Eroticism and Ancient times seem like the right combination of words to make a sentence. We’ve explored previously how the Ancient Egyptians had the idea of erotic art for their own enjoyment, which can be seen as the first pornographic evidence in humanity’s history, or how the ancient Romans used phallic figures as protection and fertility symbols but, at the same time, how they really explored their sexuality, let’s say, in a free way. All in all, depending on the civilization, sex and its imagery have shaped our own modern conceptions of eroticism, but at the same time, we still try to force our understanding of sexuality to their way of living or thinking. As for the subject we’re dealing with today, I always found extremely interesting how history always shows us another face of things we thought to be certain.
We all grew up with the classic tales of the famous, and mistranslated, Arabian Nights or the most accurate translation, One Thousand and One Nights. While this text has given us endearing stories and characters such as Aladdin and Sinbad, many choose to ignore, or are unaware of, the highly erotic tone of these stories. This shows the conception of sexuality and the importance it had in Arab cultures and their everyday life, despite the ideas we have nowadays about them being an extremely conservative society where sex and enjoyment are forbidden. In fact, these types of texts expose the relationship sexuality and eroticism had with religion and spirituality.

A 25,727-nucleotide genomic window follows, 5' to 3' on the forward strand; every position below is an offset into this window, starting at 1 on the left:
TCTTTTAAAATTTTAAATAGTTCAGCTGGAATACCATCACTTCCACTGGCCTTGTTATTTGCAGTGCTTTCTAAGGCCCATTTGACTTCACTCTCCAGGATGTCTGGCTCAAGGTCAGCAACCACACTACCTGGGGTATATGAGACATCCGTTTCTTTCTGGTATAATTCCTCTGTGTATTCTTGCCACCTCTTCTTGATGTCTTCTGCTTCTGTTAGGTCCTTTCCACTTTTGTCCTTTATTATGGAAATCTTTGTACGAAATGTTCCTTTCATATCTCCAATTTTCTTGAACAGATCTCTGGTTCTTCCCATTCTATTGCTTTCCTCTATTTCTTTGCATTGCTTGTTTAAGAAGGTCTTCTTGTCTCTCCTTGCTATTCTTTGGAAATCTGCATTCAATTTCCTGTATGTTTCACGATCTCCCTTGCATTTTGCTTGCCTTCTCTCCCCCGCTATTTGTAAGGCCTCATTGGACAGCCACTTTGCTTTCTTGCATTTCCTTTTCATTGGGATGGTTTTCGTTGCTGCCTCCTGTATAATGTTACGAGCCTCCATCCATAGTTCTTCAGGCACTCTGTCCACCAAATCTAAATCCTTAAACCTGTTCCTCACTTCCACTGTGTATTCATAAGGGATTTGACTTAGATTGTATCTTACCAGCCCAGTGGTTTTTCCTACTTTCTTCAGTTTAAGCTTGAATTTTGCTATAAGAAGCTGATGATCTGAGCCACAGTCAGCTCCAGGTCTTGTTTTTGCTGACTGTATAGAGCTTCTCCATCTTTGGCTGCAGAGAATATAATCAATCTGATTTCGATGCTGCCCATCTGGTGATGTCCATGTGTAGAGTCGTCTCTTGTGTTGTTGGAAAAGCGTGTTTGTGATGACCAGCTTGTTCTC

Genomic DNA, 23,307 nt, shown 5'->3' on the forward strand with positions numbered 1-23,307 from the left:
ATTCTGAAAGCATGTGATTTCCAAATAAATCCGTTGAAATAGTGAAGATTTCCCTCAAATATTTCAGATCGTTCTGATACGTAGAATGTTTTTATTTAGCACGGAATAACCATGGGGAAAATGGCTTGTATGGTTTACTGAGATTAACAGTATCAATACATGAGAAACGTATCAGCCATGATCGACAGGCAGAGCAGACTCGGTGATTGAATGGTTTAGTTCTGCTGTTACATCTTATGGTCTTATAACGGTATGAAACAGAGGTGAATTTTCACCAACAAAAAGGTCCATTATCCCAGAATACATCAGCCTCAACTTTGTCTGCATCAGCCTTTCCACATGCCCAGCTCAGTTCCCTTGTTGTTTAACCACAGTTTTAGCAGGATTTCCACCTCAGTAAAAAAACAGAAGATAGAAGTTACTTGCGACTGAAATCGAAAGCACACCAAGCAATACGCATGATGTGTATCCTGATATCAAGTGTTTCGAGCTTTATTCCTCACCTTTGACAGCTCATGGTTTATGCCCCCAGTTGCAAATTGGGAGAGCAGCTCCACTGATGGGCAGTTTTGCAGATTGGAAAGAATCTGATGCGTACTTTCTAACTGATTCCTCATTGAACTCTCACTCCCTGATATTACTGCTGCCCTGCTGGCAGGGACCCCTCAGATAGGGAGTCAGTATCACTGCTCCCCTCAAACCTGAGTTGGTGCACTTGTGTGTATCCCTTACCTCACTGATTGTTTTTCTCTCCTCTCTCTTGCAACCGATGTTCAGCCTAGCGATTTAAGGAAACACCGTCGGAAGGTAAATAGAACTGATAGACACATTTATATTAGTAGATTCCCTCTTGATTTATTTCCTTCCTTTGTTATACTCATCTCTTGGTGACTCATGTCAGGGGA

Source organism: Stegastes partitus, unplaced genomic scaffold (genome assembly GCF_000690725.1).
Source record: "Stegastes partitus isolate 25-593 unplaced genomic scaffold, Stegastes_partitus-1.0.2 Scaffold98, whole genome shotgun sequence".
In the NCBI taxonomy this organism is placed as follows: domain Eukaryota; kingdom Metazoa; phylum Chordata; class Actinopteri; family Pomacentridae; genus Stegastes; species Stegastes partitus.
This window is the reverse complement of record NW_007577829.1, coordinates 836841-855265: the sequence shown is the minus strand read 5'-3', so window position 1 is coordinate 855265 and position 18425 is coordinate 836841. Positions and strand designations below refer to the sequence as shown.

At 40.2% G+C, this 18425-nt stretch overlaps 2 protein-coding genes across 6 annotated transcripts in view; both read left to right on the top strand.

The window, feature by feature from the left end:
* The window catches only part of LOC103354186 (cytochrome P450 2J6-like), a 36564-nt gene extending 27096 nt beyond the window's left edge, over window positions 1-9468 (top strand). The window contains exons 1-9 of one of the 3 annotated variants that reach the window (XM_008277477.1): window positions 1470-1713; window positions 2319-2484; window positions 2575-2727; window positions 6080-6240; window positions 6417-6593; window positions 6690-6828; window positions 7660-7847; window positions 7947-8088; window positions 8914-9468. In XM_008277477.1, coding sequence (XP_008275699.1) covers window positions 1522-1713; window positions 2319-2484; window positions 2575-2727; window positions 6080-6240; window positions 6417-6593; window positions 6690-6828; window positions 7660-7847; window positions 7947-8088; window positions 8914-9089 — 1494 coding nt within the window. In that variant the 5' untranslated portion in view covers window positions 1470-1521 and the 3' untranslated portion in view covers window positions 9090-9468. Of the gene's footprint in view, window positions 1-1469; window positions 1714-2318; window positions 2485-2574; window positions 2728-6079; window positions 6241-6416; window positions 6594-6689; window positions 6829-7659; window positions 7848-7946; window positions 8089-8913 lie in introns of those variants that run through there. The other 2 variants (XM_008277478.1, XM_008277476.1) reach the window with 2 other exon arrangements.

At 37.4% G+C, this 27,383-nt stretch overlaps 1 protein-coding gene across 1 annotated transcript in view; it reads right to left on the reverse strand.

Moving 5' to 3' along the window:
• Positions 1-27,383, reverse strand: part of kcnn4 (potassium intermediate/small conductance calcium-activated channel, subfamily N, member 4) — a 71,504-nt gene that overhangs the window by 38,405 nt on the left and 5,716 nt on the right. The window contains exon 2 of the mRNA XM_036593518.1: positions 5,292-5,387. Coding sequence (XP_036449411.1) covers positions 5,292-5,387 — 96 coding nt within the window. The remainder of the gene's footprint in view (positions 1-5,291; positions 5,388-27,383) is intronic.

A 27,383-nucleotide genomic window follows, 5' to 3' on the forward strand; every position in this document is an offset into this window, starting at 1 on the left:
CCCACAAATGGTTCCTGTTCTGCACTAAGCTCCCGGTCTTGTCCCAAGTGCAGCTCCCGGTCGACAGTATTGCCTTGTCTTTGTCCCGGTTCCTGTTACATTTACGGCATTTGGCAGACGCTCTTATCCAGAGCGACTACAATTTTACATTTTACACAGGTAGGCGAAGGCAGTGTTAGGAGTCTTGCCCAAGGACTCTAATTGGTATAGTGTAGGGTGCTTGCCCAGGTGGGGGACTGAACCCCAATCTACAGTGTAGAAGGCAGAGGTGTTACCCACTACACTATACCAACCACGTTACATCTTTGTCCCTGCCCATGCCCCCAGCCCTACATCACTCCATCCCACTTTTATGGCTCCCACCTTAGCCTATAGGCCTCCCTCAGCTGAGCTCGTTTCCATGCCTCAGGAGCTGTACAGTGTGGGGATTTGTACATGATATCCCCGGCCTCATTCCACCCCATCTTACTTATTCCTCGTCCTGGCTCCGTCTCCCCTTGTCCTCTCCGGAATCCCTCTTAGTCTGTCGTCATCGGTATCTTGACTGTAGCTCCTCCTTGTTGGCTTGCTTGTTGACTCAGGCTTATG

Besides the classic story of Scheherazade and her one thousand and one tales, or the famous Kama Sutra, there’s another text, the Arabic sex manual known as The Perfumed Garden, rescued in the nineteenth century by the English translator and orientalist Richard Francis Burton. This explorer is who we should thank for presenting to an English speaking world the tradition of oriental literature, and more importantly, for showing us the reaches of eroticism without our prudish standards. Burton was very interested in sexuality, and even his writings and records about his explorations were highly controversial for the openness with which he expressed his interest in studying the subject.
The story includes countless explicit stories of the ars amatoria, which are thought to have functioned as guidelines of how both men and women should perform and behave in the sexual act. Another important fact this text provides is the entertaining intention and essence of sex, meaning that it's more than just a duty or for reproductive purposes. Sex was understood as a pleasurable activity to enjoy.
Burton referenced his translation not only to the original text, but also to an earlier French interpretation. Now, he might have been quite open about his intention of showing the role eroticism and sexuality played in the development of these cultures, but still, his version is quite prudish compared to the French text. The latter includes a whole chapter dealing with homosexual practices and pedophilia, which the English translator deliberately excluded, thinking these absolutely went way too far, even for his moral standards. Years later he changed his mind and thought about publishing an extended version, The Scented Garden, including this controversial chapter, but unfortunately he died before he could even start working on it.
What is important to understand about this text is that, besides what we could think about it being a forbidden or even a secret pornographic manual, this was religiously approved and promoted as God’s gift to humanity. In that way, unlike many religions and cultures that think of sex as only a reproductive tool, far from the enjoyable pleasures it provides, for Arabic cultures pleasure was an indispensable feature in spirituality and entertainment.
For more stories about the history of sexuality take a look at these: